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Book Review

Review of Kate Crawford’s Atlas of AI

Among both those who are giddiest and those who are most terrified about technological change, there’s this phrase that gets thrown around a lot: technological singularity. The singularity, they say, is a point in the future—perhaps the near future?—when global technological progress will turn a corner and we will find it has transformed into something new, something greater and more powerful than the sum of its parts that—crucially—can no longer be stopped, and which will profoundly alter the course of human civilization. This is the sort of thing that other cultures have called “apocalypse,” and as with other apocalypses, whether you think this is excellent or terrible depends on what you think is about to happen and whether you think it will benefit you.

People who believe in apocalypses are used to disappointment; projections of the singularity’s arrival date are often revised. What believers cannot accommodate, however, is a rejection of the apocalypse itself—and this, effectively, is what Kate Crawford has claimed in her new book, Atlas of AI, a book-length teardown of an emergent technological orthodoxy.

For Crawford, the singularity has already happened—and it has happened not because some bits of software have made a special kind of leap, but because we have preemptively taken a disparate group of rather problematic technologies, bundled them together and, asserting that they are more than the sum of their parts, have slapped on the label “Artificial Intelligence.” Crawford does not think we should have done this; for her, in fact, “AI is neither artificial nor intelligent,” and ultimately too vacuous a concept to be tackled as such. Rather than being radically new, the technologies that comprise AI do what other technologies have long done: they extract labor, they depersonalize, they reinforce ideologies, and they project power. Yes, AI does these things differently, but not so differently that it gets a pass on morality. Instead of bowing to the temptation of the AI concept and wondering what will happen next, Crawford invites us to look behind the term and behold all that it obscures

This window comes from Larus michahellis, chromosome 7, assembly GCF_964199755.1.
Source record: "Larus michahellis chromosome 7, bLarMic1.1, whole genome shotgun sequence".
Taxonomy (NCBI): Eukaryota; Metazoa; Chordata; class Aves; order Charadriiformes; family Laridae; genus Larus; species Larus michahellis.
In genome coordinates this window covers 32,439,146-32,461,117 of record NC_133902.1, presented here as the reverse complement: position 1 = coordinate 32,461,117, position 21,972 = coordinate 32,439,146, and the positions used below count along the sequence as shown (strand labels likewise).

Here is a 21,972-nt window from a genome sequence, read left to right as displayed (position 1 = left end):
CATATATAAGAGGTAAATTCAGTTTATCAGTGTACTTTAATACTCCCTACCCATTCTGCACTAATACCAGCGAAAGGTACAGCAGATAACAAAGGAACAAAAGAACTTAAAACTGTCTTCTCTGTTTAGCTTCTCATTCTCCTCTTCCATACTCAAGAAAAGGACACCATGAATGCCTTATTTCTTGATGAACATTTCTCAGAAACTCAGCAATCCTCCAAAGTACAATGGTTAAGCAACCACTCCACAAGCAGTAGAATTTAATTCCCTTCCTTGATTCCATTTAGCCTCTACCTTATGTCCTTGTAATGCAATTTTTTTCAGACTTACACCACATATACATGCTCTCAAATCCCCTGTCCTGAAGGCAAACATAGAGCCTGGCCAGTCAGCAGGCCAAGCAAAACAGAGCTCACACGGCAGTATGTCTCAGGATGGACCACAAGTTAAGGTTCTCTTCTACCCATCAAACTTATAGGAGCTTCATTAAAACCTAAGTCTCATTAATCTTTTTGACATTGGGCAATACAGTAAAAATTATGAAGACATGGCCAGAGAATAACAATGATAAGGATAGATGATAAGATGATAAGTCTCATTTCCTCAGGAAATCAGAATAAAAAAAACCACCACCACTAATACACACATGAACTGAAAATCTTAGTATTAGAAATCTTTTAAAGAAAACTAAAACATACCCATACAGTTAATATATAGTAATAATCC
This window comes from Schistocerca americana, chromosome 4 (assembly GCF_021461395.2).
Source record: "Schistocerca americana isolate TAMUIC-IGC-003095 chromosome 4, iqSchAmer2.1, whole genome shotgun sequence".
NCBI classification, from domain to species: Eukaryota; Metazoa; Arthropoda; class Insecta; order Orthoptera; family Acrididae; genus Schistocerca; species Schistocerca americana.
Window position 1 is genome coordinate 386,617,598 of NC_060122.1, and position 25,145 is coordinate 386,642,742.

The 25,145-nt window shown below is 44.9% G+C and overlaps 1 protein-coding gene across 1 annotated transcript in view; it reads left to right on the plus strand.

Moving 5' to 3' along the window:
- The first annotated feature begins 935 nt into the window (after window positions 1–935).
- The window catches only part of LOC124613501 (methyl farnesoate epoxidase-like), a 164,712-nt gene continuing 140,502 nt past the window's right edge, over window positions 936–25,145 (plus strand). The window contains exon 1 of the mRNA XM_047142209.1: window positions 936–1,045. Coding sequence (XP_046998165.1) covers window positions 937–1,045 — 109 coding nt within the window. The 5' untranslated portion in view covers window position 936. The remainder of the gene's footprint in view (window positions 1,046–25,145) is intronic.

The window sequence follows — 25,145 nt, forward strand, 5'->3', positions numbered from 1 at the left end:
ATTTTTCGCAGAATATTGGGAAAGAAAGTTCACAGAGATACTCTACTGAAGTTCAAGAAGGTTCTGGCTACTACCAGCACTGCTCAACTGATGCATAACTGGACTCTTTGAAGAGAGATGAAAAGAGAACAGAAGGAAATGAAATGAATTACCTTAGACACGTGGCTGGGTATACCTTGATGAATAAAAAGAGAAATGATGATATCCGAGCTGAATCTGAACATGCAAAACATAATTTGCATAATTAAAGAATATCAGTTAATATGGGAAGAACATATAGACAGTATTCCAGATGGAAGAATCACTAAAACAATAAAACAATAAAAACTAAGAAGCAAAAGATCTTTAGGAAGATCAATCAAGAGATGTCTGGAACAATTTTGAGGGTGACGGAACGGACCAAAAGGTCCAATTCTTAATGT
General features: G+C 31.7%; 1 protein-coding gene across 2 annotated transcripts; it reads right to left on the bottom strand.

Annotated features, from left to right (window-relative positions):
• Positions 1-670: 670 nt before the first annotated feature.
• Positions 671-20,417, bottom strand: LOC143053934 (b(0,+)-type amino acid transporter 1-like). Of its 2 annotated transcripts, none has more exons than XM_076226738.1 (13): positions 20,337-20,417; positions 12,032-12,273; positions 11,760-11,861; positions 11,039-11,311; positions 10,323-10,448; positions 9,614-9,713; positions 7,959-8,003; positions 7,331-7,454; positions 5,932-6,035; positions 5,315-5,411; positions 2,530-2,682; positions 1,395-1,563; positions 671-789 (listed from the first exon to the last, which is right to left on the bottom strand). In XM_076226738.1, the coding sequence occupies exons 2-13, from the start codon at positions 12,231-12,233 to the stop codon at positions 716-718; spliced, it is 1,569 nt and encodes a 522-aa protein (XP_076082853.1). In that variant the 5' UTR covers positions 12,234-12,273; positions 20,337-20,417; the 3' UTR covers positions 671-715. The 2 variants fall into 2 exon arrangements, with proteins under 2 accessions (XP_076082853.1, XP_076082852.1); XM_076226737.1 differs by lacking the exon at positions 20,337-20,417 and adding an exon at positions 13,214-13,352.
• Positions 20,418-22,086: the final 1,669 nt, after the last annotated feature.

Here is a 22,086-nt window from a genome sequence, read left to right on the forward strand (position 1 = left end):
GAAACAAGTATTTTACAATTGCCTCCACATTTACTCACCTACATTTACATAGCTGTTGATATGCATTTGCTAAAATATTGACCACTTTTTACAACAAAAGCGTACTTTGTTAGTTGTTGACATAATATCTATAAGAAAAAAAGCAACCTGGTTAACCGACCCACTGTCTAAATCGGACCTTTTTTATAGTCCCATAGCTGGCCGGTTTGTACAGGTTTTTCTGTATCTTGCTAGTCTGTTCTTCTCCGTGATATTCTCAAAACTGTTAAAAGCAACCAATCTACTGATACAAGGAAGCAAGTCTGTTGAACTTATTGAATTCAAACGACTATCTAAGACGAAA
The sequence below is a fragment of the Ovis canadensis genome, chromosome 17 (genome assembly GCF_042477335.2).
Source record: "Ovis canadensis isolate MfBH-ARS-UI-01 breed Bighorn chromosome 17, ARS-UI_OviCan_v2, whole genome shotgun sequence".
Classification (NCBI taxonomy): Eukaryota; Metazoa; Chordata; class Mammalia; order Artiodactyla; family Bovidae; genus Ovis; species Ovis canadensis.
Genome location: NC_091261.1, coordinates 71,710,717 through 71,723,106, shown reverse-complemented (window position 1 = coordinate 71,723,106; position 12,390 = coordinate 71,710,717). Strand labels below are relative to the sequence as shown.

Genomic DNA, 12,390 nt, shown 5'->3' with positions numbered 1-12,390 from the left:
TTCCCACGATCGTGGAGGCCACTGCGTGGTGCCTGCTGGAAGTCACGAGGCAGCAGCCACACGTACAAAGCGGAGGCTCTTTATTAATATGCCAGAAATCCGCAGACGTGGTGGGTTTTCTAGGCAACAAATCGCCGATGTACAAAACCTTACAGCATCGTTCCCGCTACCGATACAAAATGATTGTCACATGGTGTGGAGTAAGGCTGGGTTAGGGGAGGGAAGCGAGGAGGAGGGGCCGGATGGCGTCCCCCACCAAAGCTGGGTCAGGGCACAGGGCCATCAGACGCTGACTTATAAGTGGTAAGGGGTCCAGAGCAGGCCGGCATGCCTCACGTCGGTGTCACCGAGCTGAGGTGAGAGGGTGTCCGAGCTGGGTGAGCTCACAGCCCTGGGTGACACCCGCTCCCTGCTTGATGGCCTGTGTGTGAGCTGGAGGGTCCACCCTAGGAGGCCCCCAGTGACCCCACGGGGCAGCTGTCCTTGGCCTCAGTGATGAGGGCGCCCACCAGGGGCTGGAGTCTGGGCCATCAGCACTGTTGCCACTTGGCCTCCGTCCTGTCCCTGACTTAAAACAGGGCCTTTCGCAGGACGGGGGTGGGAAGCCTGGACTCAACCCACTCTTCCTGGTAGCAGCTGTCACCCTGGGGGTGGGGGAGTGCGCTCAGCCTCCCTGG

What it obscures, it turns out, is a lot of exploited human beings. Crawford begins her book with two chapters on how AI hides its massive human and environmental costs with “a well-practiced form of bad faith.” The environmental costs incurred to support ever more sophisticated learning models and the slave labor likely hidden in mining lithium and other metals are not fundamentally different from the invisible costs of previous technologies, and the hounding of employees with constant surveillance and zero-margin efficiency standards are just souped-up versions of what industrial employers were demanding a century ago. Despite the fact that it looks effortless, machine learning is incredibly energy intensive, and ambitions to improve it will only make it more so. Apple and Intel cannot guarantee the cleanliness of their supply lines and likely never will. If AI is unique, it is in its shortcomings, which have created space for Amazon’s Mechanical Turk and other stop-gap measures (“fauxtomation”) in which human beings work for fractions of the minimum wage to do work that AI actually can’t do, but might in the future—if cheap human labor helps it along.